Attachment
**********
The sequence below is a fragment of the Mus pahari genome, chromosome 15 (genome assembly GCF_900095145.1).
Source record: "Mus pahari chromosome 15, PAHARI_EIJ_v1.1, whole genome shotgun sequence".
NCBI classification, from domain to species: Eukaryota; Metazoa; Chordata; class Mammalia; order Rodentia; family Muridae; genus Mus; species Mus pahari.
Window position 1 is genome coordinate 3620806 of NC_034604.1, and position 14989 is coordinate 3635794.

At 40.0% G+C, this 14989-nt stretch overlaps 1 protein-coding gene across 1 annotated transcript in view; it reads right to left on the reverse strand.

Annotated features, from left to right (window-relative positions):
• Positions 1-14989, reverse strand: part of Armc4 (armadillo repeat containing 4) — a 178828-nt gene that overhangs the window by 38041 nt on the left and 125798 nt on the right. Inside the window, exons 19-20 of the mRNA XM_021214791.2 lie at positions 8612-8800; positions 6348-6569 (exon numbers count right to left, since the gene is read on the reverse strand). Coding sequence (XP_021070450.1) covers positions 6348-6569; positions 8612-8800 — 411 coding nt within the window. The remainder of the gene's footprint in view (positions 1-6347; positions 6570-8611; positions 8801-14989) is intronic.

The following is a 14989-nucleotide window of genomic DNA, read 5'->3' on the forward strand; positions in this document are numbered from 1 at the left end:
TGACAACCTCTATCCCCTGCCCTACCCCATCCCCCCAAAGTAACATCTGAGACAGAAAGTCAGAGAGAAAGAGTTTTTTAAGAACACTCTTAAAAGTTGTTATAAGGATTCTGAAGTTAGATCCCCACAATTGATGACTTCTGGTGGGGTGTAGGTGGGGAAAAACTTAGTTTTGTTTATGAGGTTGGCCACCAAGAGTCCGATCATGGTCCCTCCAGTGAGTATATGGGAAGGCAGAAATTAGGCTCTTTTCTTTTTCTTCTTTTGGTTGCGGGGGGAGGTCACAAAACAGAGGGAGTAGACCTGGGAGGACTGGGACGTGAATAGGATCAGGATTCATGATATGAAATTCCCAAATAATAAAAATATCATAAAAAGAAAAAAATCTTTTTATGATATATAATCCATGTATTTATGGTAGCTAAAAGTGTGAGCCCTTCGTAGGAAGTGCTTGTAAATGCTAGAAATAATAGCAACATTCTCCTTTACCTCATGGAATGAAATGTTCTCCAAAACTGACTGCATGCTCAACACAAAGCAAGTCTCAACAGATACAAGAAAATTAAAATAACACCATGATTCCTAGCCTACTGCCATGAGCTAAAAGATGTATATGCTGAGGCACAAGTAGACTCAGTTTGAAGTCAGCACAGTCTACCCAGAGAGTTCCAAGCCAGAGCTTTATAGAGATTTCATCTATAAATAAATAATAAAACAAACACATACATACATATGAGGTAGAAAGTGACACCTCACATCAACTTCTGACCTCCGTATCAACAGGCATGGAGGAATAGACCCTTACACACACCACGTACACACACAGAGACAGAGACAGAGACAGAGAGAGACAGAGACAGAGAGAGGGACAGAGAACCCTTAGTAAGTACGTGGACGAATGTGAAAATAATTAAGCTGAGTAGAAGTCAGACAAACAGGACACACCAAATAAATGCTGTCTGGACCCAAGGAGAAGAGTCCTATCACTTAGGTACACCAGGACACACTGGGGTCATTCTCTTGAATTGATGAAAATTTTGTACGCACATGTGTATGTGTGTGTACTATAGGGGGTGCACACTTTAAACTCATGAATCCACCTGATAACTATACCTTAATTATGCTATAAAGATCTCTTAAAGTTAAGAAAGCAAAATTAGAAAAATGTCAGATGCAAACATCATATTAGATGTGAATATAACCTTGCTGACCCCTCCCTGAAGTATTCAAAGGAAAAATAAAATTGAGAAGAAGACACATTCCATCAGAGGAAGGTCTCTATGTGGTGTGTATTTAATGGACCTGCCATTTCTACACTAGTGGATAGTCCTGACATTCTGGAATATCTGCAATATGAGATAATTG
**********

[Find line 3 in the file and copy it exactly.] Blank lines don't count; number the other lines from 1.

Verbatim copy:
NCBI classification, from domain to species: Eukaryota; Metazoa; Chordata; class Mammalia; order Rodentia; family Muridae; genus Mus; species Mus pahari.